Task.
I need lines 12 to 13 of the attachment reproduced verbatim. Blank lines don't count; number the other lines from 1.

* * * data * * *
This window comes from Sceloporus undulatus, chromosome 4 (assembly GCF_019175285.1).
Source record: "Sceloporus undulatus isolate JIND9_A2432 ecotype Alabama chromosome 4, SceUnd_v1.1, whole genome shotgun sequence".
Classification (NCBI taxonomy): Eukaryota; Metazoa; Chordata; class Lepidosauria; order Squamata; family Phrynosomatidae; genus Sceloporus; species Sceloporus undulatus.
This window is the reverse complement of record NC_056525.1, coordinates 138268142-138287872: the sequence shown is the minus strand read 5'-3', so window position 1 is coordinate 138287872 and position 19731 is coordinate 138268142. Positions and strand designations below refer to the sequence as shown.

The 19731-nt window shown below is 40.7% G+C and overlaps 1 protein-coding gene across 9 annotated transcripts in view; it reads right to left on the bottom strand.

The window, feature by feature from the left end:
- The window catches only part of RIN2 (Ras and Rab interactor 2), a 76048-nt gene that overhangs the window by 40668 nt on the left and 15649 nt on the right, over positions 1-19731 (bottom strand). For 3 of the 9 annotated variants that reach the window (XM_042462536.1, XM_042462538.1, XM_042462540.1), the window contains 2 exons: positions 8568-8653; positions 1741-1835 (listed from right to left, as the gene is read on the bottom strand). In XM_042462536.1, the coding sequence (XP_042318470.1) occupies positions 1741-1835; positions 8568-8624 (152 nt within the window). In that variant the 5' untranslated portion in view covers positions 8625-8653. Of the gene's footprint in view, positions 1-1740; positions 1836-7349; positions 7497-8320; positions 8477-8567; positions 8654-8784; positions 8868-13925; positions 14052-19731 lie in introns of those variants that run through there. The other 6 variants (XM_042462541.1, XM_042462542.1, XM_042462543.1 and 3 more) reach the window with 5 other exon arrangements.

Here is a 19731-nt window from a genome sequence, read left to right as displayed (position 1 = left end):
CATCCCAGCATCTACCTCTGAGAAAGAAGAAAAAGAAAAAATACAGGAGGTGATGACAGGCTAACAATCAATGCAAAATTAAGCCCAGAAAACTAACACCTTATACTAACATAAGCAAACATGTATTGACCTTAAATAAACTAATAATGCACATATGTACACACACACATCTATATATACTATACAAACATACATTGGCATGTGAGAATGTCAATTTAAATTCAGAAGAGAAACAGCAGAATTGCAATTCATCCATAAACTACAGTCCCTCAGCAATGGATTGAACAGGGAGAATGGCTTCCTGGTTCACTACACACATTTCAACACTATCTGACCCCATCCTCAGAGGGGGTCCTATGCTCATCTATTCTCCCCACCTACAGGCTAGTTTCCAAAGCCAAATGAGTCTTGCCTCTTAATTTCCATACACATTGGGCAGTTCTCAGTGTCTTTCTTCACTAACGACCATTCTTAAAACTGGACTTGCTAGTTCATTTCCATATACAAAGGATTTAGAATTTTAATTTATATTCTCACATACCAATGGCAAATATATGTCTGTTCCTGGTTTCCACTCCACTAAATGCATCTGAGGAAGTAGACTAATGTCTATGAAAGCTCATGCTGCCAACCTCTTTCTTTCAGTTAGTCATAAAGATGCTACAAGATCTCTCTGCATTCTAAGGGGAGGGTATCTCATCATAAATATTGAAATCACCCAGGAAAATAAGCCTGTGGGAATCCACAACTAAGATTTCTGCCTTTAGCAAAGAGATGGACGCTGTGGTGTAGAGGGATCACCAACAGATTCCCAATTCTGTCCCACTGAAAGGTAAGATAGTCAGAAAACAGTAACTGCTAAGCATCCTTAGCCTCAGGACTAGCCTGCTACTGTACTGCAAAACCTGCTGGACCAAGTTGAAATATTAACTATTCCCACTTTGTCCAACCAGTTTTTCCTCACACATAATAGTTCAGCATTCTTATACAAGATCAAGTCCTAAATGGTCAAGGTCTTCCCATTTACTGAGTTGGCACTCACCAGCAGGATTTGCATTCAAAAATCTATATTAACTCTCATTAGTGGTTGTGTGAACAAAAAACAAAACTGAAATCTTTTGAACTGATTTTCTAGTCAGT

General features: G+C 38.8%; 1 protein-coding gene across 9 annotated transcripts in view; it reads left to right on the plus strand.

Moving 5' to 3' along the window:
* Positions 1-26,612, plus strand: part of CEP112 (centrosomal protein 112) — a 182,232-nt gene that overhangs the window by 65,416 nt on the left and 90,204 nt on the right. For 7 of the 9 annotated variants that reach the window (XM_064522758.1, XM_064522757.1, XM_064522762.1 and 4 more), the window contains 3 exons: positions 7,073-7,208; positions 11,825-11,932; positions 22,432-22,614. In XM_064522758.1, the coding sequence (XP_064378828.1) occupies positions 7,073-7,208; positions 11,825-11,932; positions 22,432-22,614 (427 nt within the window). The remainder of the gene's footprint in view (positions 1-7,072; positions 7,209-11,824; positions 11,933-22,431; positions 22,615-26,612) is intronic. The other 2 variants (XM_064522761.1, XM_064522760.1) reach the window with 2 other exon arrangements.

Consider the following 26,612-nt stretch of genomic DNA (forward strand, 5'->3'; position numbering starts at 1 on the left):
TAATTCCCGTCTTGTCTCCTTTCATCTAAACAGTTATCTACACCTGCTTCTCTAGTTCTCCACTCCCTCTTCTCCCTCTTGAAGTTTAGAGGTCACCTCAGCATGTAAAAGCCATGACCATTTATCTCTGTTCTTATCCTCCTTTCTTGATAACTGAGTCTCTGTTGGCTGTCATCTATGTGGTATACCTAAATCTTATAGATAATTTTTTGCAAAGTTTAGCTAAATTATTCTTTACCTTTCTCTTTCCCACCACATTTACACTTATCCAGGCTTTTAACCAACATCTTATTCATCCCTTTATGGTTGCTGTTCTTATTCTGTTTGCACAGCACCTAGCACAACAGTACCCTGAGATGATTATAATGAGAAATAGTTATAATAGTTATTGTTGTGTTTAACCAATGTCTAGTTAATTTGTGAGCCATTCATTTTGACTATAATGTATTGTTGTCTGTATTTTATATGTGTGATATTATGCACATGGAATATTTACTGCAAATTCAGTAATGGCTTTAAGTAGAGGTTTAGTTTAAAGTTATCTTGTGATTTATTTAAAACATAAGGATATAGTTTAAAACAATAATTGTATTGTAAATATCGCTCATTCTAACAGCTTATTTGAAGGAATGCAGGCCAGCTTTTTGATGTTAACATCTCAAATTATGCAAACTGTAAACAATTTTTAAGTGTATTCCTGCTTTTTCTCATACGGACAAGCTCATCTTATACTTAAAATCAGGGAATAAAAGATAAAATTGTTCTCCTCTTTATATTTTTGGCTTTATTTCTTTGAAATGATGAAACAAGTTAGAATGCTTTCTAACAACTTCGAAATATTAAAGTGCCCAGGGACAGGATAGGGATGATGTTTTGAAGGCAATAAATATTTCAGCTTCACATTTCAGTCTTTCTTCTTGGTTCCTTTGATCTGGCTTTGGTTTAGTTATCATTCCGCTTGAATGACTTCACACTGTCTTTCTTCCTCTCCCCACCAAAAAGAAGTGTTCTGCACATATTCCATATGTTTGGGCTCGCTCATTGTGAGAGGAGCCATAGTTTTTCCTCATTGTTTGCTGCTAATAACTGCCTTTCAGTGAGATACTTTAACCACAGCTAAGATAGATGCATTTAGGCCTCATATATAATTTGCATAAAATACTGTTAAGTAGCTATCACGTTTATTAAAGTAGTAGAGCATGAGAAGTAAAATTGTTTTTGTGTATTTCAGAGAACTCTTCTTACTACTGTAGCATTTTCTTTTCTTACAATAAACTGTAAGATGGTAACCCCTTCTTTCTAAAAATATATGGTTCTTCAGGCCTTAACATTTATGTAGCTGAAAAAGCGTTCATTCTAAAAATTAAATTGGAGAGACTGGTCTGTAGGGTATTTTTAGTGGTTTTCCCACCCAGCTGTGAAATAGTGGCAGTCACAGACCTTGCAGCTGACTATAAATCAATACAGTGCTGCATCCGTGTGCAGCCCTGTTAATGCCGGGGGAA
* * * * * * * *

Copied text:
* Positions 1-26,612, plus strand: part of CEP112 (centrosomal protein 112) — a 182,232-nt gene that overhangs the window by 65,416 nt on the left and 90,204 nt on the right. For 7 of the 9 annotated variants that reach the window (XM_064522758.1, XM_064522757.1, XM_064522762.1 and 4 more), the window contains 3 exons: positions 7,073-7,208; positions 11,825-11,932; positions 22,432-22,614. In XM_064522758.1, the coding sequence (XP_064378828.1) occupies positions 7,073-7,208; positions 11,825-11,932; positions 22,432-22,614 (427 nt within the window). The remainder of the gene's footprint in view (positions 1-7,072; positions 7,209-11,824; positions 11,933-22,431; positions 22,615-26,612) is intronic. The other 2 variants (XM_064522761.1, XM_064522760.1) reach the window with 2 other exon arrangements.

Consider the following 26,612-nt stretch of genomic DNA (forward strand, 5'->3'; position numbering starts at 1 on the left):